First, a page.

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Why Republicans Sent a Debt Limit Test Balloon, Not a Debt Limit Plan

If it seemed like Republicans were unclear about the debt limit extension plan leaders laid out in conference Thursday morning, there's good reason.

GOP leaders laid out a plan that would extend the debt limit until Nov. 22. But they haven't set any votes — and the plan is still in flux.

Republican leadership seems to be floating a test balloon on the plan, presenting the proposal to the conference with plenty of caveats and escape hatches.

And there are a number of reasons for the timidity.

First, House Republicans are sending their 18 negotiators to the White House today, and they're hoping to gauge the president's openness to negotiating a broader entitlements overhaul deal in exchange for the debt limit hike. By sending over their leaders to the White House, then announcing the plan, it might look like the president is starting to negotiate. That could provide Republicans cover from a conservative wing who sees this short-term extension as a cave.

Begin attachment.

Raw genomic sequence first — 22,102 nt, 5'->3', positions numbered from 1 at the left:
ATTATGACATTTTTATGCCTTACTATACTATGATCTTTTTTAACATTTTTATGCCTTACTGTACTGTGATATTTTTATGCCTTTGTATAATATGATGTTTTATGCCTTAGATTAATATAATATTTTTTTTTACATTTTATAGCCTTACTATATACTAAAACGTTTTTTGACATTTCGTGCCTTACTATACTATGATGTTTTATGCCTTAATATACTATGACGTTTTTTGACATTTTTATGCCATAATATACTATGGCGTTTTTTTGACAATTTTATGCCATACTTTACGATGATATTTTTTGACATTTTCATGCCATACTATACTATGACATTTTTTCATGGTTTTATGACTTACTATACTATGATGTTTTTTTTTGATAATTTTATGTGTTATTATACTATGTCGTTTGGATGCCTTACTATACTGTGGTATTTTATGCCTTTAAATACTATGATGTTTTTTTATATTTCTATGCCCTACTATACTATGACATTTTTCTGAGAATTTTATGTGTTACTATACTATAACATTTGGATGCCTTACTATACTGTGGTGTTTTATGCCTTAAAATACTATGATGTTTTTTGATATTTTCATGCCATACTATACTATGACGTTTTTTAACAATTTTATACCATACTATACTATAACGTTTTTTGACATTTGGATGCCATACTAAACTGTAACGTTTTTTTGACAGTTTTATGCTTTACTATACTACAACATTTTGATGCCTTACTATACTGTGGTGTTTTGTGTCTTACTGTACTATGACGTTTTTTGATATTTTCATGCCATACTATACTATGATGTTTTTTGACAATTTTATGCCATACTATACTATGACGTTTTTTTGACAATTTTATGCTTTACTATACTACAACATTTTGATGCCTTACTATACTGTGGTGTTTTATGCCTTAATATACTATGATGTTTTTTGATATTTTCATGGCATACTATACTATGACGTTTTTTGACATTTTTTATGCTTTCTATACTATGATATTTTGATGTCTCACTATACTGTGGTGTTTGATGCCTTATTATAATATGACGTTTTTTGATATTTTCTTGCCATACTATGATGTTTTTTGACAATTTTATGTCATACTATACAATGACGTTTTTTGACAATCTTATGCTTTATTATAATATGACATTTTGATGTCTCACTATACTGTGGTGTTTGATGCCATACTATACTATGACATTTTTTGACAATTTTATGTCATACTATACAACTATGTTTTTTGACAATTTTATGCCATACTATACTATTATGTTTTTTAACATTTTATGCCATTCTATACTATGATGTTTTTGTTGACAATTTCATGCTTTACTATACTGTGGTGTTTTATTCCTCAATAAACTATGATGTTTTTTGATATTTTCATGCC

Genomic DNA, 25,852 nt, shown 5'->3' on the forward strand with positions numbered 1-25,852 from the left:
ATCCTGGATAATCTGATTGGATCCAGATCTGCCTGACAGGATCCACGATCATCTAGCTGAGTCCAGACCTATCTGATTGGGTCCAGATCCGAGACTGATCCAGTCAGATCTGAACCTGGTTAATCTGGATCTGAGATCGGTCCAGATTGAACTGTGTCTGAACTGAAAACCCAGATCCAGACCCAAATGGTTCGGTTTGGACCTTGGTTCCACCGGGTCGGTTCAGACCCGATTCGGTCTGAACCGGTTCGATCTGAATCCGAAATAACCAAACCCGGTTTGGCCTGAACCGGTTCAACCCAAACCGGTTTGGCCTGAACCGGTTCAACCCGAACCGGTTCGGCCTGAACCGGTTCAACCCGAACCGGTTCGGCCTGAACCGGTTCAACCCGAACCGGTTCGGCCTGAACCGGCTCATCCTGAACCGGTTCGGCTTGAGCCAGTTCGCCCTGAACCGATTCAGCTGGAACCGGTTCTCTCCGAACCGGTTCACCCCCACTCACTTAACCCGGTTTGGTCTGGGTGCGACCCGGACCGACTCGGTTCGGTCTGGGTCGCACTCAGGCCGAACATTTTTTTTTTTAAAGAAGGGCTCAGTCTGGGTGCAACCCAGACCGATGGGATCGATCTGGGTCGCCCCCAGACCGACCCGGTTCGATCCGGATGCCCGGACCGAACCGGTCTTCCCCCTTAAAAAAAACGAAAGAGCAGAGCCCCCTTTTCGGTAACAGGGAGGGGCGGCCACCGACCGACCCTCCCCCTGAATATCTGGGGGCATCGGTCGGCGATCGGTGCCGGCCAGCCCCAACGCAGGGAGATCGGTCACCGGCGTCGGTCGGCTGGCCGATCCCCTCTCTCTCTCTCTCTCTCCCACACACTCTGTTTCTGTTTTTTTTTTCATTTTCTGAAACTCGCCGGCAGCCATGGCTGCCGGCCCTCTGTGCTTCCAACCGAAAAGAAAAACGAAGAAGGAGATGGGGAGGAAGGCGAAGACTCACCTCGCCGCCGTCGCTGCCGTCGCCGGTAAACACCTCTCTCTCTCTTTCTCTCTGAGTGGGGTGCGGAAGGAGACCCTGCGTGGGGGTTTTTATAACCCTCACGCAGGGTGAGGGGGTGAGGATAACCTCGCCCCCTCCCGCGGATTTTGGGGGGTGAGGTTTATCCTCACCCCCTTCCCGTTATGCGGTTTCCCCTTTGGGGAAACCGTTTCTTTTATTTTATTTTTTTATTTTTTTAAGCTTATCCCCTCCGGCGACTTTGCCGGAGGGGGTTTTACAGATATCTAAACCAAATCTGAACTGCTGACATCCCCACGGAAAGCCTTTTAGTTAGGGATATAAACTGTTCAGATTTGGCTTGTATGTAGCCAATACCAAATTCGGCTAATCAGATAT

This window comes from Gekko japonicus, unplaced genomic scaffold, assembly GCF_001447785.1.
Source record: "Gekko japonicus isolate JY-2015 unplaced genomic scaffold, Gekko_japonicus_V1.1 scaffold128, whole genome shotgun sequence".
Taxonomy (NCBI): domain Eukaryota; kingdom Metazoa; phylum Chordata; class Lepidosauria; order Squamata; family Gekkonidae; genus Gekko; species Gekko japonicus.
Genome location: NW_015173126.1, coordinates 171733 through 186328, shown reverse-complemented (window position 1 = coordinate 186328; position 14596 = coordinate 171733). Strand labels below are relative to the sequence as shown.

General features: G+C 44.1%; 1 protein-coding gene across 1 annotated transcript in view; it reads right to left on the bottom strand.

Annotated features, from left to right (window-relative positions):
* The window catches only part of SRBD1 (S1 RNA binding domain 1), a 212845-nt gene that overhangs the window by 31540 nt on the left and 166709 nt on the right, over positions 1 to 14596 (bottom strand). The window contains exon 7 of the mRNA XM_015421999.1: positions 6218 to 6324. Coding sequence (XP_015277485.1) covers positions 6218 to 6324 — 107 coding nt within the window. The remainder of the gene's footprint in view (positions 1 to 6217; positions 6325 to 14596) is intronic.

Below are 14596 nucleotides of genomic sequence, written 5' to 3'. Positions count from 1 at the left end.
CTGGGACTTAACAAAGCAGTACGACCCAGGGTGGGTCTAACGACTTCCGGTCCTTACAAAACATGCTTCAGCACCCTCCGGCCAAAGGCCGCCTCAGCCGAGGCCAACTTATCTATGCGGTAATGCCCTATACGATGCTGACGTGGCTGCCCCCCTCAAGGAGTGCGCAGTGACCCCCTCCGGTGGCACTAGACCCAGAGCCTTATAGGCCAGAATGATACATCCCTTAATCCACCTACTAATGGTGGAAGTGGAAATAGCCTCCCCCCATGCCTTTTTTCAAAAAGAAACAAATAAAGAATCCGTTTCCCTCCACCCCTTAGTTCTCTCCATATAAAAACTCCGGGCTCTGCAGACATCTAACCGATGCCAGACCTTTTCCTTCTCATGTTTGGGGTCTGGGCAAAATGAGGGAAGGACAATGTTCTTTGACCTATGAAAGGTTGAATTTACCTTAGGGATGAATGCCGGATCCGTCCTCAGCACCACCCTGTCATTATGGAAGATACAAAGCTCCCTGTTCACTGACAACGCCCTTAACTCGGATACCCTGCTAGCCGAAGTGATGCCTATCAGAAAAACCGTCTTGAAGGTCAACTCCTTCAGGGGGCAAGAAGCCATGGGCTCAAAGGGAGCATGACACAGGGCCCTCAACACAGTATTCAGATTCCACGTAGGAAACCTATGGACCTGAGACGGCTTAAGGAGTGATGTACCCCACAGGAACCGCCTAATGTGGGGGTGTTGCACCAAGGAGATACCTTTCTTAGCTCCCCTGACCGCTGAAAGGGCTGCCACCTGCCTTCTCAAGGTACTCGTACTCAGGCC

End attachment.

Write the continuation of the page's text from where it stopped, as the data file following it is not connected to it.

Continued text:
Second, Republicans are going to whip the proposal during their afternoon vote series. Whipping it before formally announcing it gives them a sense of where the conference is at, and it allows them to back away or alter it if it's clear Republicans just aren't onboard.

By squishily announcing the plan, Republicans are also able to gauge House Democrats. If Democrats get behind the plan, the Republican whip operation can breathe a sigh of relief; GOP leadership knows a number of members in the conference simply won't support the plan. Democrats actually matter on this vote. And Republicans seem to know it.

This six-week debt limit extension, and the timidity with which it was announced, portend a fragile Republican Conference, and a leadership that is desperately trying to listen but also lead.

Topics: debt-ceiling econ